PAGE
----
Furthermore, *if* Lechmere did mislead Mizen, we don’t know if this was for nefarious reasons or because he didn’t want to be held up from work any longer than he had already.
        I keep saying it - there is never any problem to think up alternative innocent explanations, is there? You are of course right; when two people say different things, one cannot conclude that any of them must be telling the truth whereas the other must lie. To do so, there must be further indications. And that is why I say that Lechmere was the liar - there ARE such indications.

        So how do I reason? Well, I check off a number of things on the list of possible guilt. Tag along, Harry, and Iīll show you:

        1. For me to reason that Lechmere was probably the killer, I would predispose that it was indicated that he had time alonw with the victim - check.

        2. I would further predispose that there were signs that the victim was very freshy killed as Lechmere was joined by Paul - check.

        3. I would reason that Lechmere would probably present a story that seemingly told us that he had not had enough time to be the killer - check.

        4. I would think that if Paul wanted to make a more thorough examination, Lechmere would try to stop it if it was likely to give away that it was a case of murder - check.

        5. I would naturally predispose that Lechmere likely carried a knife - check.

        6. I would predispose that instead of being in direct contact with the victim, he would see to it that he was distanced from it as Paul arrived - check.

        7. If Lechmere was the killer, then he killed en route to work, and so it would be reasonable to expect that any other murders by his hand would occur in the early morning hours - check.

        8. Of course, such murders would also need to be placed along or in close proximity to his morning work trek - check.

        9. If instead murders occurred on days that were not likely to be his workdays, we would have to allow for such murders occurring not along his work trek and in the early morning hours - check.

        10. It may well be that such murders had geographical links to his likely time off pathways and historically trodden routes - check.

        11. If there was anything that pointed to him, then it is to be expected that he would deny it - check.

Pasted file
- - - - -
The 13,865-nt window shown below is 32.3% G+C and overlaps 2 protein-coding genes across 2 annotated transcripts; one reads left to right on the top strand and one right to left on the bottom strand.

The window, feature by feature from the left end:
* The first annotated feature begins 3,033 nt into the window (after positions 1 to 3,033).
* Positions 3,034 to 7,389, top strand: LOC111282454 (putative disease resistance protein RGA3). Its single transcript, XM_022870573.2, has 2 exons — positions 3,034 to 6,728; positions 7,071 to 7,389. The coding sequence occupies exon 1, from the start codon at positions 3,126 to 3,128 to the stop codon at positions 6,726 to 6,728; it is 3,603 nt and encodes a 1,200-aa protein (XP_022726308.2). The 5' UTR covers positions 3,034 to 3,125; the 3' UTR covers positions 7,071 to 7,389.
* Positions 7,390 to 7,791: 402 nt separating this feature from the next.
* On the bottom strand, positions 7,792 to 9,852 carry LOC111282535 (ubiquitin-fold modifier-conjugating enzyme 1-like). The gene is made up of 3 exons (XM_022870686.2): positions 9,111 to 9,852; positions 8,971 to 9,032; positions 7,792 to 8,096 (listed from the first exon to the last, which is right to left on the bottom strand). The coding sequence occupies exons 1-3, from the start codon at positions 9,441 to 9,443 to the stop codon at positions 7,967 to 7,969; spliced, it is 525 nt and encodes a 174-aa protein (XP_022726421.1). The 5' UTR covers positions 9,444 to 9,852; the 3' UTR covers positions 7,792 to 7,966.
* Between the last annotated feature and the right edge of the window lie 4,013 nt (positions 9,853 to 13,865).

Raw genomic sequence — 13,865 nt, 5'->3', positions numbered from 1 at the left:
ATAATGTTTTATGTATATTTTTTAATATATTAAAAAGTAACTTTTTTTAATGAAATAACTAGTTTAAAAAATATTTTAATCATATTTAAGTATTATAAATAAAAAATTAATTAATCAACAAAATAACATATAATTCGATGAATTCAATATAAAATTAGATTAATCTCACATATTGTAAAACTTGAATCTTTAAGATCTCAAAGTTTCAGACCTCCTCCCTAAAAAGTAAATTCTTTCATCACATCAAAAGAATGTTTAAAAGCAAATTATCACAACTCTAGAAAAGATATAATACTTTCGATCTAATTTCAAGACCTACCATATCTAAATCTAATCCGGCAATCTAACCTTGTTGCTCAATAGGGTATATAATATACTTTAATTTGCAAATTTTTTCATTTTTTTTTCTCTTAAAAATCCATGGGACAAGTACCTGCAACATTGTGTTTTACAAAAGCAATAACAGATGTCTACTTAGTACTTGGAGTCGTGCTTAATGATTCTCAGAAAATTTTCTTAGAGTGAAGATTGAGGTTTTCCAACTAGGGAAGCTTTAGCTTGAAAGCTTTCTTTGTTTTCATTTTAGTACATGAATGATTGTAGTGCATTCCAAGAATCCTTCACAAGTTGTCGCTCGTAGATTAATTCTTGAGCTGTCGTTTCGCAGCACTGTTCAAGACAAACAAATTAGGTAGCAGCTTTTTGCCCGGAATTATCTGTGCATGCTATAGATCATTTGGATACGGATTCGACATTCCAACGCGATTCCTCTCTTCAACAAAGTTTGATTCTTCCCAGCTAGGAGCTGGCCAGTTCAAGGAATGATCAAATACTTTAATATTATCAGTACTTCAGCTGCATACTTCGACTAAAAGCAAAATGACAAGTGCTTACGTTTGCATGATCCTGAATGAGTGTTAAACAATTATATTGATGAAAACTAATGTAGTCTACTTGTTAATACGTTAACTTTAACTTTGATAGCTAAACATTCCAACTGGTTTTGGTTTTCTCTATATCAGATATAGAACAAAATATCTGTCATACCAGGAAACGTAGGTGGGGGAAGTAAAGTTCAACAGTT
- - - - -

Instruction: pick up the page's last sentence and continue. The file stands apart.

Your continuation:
12. Since a serial killer would want to fly under the radar, he would be likely to give details surrounding his identity that were doubtful or outright false - check.

        This is how I do my homework, Harry. Incidentally, it is the exact same way that the police do theirs - or should do it: Identify anomalies and/or lies, then check whether or not the suspect fits the geographical and chronological bill. If he does, you are likely to have identified the perpetrator.

        And we have done just that, Harry, I have no doubt about that myself. I just gave you a list of 12 checking points. You will instead say that it is a list of 12 unlucky coincidences. But 12 such coincidences are way too many to be in any way likely. If it walks like a duck ...

        This is where we differ, and we are, each of us, entitled to our respective views.
        Last edited by Fisherman; 07-14-2021, 08:52 AM.

        Comment


        • Since it was Abby that introduced the subject,Fisherman,you should refer the answer to him.
          I do not write from a position of what might have happened had Cross faced trial.As you are aware,my stance is there was never evidence to bring Cross to trial.Like others that post,I write in regard to the information that is available.
          No,the innocence I ascribe to Cross,is from a reailsation there is no guilt proven against him.Some day,though I doubt you will admit it,the same realisation will occur to you

          Comment


          • Originally posted by harry View Post
            Since it was Abby that introduced the subject,Fisherman,you should refer the answer to him.

            I was being pleasant and helping out,Harry.

            I do not write from a position of what might have happened had Cross faced trial.As you are aware,my stance is there was never evidence to bring Cross to trial.Like others that post,I write in regard to the information that is available.

            No, you write in regard to how you interpret the information available. You forgot that distinction, and it is vital.

            No,the innocence I ascribe to Cross,is from a reailsation there is no guilt proven against him.Some day,though I doubt you will admit it,the same realisation will occur to you
            That is, once again, the legal option. Scobie made another call.

            Comment


            • Originally posted by Fisherman View Post

              Yes, you CAN make something like that up. Read up on psychopathic killers and you will see that they have made a lot up historically.
              How about a cure for the common cold? Perpetual motion? A previously undiscovered planet? You have to know a phenomenon exists, or have personal experience of it, in order to make it up and expect it to sound credible.